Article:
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Understanding Your Prostate Cancer Risk and PSA Level

September 29, 2020Dr. James Mark

Similar to other cancers, the leading risk factors for prostate cancer are family history, race/ethnicity, and genetic abnormalities. While it’s good news that there aren’t many everyday behaviors that contribute to our prostate cancer risk, this also means there isn’t much we can do to prevent it.

This is why proper screening and early detection are so important, says Jefferson Health Urologist Dr. James R. Mark. PSA testing, digital rectal exams (DREs), and more allow for early diagnosis, which decreases the risk for metastatic prostate cancer and prostate cancer mortality, ultimately putting patients on an easier treatment path.

Know Your Risk:

Family history is the strongest, most known risk factor. Studies show that men with one first-degree relative (i.e., father or brother) who has battled prostate cancer doubles your risk, explains Dr. Mark. For those with two or three close relatives, the risk is even higher. It’s essential to make your primary care provider aware of this information as you age. 

Recent research has also shown that genetic mutations, particularly in the BRCA bracket (commonly known for impacting breast and ovarian cancer risk in women) are actually correlated with cases of more aggressive prostate cancer, adds Dr. Mark.

Additionally, black men are nearly twice as likely to develop prostate cancer than white men and should discuss screening with their doctors at an earlier age.

Data on whether or not dietary habits, alcohol consumption, and vitamin deficiencies contribute to prostate cancer risk is still inconclusive; however, this shouldn’t discourage you from living a healthy lifestyle!

“We often tell people, ‘what’s good for your heart is good for your prostate,’” said Dr. Mark. “This leads to the sometimes-frustrating answer of: stay active; eat all things in moderation; and get your annual check-ups. Doing so reduces your risk of illness in general.” 

When & How Can You Get Screened?

Most health institutions recommend prostate cancer screening starting at the age of 50-55 (40-45 for black men). Your primary care provider can start the screening process with a PSA test but may refer you for further examination by a urologist, says Dr. Mark.

The PSA test is a simple blood test that measures the level of PSA (a prostate specific enzyme produced by both cancerous and non-cancerous cells). For men at low risk, it is advised that they repeat the PSA test every 2-3 years. Others with risk factors for aggressive disease or elevated PSA levels should be screened annually.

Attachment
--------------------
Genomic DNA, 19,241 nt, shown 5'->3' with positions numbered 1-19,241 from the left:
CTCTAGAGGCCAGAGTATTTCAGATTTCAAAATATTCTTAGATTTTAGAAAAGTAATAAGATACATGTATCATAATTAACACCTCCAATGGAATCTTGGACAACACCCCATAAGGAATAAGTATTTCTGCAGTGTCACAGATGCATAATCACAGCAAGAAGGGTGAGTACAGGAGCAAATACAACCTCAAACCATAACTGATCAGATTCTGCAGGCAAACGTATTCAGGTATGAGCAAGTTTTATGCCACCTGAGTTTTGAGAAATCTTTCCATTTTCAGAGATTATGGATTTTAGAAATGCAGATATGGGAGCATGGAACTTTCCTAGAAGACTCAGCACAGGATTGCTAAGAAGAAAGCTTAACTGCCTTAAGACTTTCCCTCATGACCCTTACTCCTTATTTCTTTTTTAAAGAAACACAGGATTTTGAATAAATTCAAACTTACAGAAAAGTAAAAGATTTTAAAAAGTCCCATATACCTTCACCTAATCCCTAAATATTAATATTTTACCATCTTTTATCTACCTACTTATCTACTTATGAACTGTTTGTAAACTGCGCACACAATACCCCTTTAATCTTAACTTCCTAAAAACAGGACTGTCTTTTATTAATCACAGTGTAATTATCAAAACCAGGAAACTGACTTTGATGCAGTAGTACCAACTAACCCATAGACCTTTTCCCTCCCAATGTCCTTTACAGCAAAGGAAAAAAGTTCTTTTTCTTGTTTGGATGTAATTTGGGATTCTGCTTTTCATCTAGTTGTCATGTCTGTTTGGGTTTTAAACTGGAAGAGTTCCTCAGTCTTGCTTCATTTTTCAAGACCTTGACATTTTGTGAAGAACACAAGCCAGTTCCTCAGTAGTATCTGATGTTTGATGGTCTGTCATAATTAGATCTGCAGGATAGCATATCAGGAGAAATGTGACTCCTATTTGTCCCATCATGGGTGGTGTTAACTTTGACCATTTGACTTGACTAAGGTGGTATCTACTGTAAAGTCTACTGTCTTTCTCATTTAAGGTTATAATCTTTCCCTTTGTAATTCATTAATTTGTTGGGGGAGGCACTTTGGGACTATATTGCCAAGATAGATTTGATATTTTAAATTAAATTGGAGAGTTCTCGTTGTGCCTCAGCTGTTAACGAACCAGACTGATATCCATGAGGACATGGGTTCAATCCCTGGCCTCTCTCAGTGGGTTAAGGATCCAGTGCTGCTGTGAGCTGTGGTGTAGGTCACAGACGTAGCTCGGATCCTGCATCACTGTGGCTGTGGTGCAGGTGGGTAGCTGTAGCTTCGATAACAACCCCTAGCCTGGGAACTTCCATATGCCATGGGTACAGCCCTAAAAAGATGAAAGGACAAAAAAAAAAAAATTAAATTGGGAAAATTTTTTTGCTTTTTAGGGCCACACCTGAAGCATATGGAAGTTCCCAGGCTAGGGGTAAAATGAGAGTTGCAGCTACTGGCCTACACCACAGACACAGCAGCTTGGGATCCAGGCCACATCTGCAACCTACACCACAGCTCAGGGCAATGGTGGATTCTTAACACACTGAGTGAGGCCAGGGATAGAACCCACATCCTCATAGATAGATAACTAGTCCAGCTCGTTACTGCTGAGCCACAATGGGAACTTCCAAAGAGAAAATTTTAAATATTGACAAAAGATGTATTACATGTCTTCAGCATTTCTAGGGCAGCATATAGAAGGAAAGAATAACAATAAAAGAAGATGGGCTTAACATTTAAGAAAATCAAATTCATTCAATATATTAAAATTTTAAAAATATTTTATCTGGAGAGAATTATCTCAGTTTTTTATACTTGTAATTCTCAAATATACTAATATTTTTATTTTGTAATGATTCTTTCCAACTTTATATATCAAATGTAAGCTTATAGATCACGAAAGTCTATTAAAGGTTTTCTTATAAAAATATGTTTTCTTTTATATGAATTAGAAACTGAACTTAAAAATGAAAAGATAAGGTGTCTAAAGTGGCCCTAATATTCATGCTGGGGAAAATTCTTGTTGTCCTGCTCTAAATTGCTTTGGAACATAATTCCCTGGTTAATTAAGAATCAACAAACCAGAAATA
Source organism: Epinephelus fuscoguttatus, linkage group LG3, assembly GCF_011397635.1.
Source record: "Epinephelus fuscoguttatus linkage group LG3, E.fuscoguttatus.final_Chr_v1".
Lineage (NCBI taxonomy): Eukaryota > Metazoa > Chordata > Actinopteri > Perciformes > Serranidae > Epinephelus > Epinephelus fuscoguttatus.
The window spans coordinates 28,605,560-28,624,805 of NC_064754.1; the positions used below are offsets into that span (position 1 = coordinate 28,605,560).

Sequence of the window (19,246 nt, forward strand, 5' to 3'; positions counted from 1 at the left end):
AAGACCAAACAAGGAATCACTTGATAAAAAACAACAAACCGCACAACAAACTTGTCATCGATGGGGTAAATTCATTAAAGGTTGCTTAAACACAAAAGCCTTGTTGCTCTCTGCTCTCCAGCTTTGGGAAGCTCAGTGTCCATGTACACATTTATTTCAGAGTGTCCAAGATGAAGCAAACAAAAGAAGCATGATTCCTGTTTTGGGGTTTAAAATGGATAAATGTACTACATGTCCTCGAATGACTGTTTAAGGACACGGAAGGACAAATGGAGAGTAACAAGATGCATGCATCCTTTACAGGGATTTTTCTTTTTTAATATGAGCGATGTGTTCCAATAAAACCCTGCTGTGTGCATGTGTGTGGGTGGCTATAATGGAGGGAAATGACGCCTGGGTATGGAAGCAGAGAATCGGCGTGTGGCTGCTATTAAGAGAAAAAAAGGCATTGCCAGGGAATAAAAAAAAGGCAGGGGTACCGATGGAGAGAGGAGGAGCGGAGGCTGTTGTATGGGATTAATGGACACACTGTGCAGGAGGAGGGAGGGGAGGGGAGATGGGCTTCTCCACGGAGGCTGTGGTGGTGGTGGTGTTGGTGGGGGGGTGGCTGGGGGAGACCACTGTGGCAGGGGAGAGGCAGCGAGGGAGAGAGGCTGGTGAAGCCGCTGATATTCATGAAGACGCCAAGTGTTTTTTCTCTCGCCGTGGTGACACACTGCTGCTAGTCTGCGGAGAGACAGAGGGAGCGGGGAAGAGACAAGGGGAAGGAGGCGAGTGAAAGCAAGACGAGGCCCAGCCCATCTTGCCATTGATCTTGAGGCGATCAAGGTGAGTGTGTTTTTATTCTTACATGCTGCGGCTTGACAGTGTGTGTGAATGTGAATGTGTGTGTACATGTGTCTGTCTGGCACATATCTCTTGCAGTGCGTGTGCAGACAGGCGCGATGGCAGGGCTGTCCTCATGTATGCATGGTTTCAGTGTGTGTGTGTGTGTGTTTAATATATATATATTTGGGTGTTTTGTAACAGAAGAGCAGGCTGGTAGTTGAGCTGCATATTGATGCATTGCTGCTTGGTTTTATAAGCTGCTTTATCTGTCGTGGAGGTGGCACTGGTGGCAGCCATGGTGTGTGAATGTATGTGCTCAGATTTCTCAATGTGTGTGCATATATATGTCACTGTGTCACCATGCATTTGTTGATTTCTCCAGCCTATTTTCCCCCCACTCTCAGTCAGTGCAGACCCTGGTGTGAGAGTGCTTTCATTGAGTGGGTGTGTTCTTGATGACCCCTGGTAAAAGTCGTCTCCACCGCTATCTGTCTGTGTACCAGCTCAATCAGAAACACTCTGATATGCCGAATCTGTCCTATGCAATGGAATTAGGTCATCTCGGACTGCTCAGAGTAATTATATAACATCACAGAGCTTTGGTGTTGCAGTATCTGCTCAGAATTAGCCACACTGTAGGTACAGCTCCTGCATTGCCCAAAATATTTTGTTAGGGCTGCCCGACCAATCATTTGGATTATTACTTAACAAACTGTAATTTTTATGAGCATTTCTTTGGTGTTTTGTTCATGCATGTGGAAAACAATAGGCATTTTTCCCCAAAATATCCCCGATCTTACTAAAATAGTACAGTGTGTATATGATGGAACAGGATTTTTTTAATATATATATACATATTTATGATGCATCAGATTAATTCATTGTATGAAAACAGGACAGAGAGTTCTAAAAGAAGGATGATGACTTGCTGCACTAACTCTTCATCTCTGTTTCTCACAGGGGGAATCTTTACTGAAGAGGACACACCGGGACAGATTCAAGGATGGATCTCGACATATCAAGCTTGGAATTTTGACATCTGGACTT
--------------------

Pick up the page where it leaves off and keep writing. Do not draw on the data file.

“There is a growing body of evidence, however, that screening should start earlier,” continued Dr. Mark. “This PSA level is more likely to be impacted for non-cancerous reasons in older men; in younger men, an abnormal PSA level is more directly linked to cancer. While global recommendations have not yet changed, you may see a shift in the future.”

Are There Any Symptoms that Might Warrant Earlier Screening?

Screening is performed to catch diseases that are asymptomatic, such as early-stage cancers; in most cases, symptoms will not present until the cancer is advanced, explains Dr. Mark.

Worrisome symptoms could include urination frequency; urinary retention; blood in the urine; blood in the semen; back pain and other symptoms of renal failure, but these are almost always not prostate cancer.

What Does Your PSA Level Mean?

There is no PSA that is considered “normal” or “high” that tells a man whether or not he has cancer. PSA is more indicative of a risk of having prostate cancer.

Typically, labs will report a PSA under 4.0 ng/mL as normal range, however this can be misleading. Men aged 55-74 with a PSA of 3.0 will have prostate cancer found on biopsy 17% of the time; this is more concerning in a man in his 50s compared to an older man, explains Dr. Mark. However, it’s not always that straightforward; a PSA level can’t be the standalone determinant for cancer.

A change in PSA overtime is very meaningful; for many it points toward a natural increase with age, says Dr. Mark.

“BPH (benign prostatic hyperplasia), or prostate enlargement, is common in older men and causes higher PSA levels. Also, various non-cancerous conditions, behaviors, and even genetic factors can result in an increase, including infection; prostatitis (inflammation); or recent sexual activity.”

This is why other tests, like the DRE, additional biomarker testing,  and medical imaging are necessary to make an accurate assessment and determine when to perform a prostate biopsy.

Keep in mind, diagnosing prostate cancer and determining a treatment route involves a thoughtful decision process among multiple providers, the patient, and patient’s family, adds Dr. Mark.

Don’t hesitate to ask your doctor if and when PSA testing is right for you.

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